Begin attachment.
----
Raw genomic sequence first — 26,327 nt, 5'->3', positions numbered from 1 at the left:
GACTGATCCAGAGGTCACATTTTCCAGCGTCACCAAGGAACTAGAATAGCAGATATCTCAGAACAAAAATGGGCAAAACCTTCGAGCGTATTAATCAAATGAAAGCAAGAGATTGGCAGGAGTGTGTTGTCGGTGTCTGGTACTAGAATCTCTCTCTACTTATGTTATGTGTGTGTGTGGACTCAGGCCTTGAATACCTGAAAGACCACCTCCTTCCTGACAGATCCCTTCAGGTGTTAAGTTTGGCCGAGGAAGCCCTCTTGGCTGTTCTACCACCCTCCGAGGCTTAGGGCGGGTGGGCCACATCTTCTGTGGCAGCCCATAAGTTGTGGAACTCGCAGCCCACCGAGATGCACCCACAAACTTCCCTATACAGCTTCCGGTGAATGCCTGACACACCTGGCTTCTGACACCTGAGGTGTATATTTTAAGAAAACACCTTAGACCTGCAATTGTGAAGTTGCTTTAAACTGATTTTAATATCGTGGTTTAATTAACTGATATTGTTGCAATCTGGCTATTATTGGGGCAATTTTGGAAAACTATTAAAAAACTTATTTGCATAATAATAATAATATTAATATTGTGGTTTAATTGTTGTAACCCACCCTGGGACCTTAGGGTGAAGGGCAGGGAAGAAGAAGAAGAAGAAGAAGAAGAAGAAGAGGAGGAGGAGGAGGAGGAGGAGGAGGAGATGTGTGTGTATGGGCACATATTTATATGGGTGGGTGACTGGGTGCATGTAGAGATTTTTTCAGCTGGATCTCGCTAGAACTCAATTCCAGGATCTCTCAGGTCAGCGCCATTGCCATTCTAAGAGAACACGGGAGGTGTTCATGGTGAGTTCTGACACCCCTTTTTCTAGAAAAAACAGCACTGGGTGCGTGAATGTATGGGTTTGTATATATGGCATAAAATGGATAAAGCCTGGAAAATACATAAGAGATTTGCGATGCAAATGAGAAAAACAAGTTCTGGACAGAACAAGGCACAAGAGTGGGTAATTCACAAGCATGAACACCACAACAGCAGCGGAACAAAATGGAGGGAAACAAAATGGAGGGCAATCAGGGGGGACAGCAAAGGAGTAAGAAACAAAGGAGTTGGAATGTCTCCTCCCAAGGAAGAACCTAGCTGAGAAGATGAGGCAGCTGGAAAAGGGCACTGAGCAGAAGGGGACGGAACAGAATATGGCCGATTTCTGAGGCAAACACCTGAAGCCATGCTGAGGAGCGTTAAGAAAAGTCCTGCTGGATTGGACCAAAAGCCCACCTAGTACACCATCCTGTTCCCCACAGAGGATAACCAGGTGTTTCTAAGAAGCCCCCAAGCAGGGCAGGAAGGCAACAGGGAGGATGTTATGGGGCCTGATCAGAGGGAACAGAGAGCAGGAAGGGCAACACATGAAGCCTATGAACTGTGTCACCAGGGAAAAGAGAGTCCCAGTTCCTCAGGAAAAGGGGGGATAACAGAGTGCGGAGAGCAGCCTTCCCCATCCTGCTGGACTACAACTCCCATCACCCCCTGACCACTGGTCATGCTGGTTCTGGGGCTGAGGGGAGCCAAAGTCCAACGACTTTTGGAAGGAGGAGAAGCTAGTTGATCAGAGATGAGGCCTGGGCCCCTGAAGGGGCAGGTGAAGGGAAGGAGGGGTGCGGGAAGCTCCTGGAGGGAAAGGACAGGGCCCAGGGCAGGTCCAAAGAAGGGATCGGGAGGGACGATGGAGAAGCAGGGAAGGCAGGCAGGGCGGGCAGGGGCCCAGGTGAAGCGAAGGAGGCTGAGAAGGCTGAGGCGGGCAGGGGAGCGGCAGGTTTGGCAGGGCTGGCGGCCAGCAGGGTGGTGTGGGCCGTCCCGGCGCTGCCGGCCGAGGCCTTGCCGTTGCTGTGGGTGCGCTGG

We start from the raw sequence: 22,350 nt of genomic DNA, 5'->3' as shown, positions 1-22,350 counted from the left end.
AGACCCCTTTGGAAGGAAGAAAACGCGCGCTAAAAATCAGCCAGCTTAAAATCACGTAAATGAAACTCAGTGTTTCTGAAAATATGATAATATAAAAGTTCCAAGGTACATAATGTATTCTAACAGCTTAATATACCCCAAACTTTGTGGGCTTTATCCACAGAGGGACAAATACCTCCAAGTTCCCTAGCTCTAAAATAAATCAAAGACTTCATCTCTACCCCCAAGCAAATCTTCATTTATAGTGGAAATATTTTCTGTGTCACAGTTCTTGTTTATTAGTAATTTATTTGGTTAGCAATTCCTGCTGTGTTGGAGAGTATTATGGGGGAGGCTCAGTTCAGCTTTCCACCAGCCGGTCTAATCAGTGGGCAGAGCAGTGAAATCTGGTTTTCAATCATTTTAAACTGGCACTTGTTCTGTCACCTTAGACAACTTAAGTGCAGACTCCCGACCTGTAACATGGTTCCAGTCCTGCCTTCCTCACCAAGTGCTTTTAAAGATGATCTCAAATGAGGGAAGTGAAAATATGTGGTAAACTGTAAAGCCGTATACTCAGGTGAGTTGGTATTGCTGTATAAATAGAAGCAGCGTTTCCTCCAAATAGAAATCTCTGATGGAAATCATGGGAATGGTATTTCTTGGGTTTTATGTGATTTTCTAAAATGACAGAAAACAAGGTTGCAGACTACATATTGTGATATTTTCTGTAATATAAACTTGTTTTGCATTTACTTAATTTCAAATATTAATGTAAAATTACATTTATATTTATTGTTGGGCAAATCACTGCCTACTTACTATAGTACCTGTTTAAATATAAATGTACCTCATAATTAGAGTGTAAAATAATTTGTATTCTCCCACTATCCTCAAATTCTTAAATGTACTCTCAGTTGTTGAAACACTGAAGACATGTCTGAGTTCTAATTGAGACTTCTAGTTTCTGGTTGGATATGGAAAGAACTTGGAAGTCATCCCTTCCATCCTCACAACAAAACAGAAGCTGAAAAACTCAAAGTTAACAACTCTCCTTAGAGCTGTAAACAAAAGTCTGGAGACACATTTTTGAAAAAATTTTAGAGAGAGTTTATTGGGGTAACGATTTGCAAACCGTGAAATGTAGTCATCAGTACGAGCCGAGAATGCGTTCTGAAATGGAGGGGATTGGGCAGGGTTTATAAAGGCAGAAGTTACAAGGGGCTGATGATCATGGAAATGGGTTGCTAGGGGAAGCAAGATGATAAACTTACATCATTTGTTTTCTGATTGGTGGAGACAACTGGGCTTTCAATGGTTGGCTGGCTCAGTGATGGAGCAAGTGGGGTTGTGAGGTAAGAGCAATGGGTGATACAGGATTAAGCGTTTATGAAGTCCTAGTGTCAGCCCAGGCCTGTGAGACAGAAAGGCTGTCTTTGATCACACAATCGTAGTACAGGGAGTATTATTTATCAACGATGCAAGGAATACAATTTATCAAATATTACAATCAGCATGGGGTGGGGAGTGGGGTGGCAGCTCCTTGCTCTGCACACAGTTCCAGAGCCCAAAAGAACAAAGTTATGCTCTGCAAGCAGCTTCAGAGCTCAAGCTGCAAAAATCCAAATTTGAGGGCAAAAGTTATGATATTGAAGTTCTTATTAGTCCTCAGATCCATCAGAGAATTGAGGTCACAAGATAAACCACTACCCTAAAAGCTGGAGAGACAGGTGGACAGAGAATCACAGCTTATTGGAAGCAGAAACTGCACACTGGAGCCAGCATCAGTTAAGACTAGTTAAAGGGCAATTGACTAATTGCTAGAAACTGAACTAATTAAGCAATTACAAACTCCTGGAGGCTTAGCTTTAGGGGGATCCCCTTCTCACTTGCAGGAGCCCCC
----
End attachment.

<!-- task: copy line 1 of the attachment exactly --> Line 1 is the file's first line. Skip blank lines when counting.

Raw genomic sequence first — 26,327 nt, 5'->3', positions numbered from 1 at the left: